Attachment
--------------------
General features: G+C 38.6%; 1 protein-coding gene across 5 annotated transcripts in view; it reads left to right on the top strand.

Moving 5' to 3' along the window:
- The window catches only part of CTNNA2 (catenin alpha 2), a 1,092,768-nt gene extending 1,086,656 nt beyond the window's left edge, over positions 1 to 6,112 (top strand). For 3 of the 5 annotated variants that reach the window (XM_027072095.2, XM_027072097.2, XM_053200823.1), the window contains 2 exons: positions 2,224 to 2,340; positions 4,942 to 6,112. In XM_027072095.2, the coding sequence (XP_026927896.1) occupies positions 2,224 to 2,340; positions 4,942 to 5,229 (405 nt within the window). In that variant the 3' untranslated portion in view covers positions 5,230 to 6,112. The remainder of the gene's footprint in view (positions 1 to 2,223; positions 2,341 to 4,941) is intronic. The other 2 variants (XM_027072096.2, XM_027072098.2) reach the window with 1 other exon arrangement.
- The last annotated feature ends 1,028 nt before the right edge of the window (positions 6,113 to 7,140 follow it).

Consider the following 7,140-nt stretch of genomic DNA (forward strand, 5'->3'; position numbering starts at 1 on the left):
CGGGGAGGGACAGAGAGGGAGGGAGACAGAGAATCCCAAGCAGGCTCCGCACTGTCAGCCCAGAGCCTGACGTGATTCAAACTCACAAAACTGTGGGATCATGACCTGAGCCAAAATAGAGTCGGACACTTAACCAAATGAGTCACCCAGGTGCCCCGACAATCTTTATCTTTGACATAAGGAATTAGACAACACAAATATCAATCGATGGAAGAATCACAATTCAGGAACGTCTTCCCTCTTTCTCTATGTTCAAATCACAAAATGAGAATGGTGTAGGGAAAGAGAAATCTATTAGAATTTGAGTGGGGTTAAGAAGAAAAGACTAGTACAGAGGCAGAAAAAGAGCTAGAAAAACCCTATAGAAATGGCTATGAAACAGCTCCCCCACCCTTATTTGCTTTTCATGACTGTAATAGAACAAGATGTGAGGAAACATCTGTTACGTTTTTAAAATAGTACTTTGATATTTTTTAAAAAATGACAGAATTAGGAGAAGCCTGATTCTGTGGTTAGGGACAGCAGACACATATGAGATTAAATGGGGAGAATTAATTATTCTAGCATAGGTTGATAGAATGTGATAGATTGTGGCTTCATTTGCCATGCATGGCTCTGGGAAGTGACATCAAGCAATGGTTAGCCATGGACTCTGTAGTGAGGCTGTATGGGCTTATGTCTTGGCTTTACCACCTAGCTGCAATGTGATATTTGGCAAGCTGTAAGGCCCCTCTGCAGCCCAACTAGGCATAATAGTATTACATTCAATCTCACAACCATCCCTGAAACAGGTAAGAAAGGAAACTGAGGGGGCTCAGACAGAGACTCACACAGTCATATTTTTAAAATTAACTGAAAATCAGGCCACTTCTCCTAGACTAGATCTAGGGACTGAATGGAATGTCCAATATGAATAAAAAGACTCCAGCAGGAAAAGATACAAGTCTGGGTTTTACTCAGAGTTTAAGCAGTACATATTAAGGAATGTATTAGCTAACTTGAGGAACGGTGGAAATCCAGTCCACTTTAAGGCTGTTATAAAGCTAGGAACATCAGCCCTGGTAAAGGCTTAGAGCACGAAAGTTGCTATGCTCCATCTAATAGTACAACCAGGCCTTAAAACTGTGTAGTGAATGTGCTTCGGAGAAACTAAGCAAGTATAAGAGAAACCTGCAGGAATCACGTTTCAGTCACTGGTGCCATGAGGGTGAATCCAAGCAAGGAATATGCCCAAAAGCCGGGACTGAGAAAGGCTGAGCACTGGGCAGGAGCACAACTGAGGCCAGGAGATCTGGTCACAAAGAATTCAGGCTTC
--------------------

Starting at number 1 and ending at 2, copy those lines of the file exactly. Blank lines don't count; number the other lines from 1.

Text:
General features: G+C 38.6%; 1 protein-coding gene across 5 annotated transcripts in view; it reads left to right on the top strand.

Moving 5' to 3' along the window: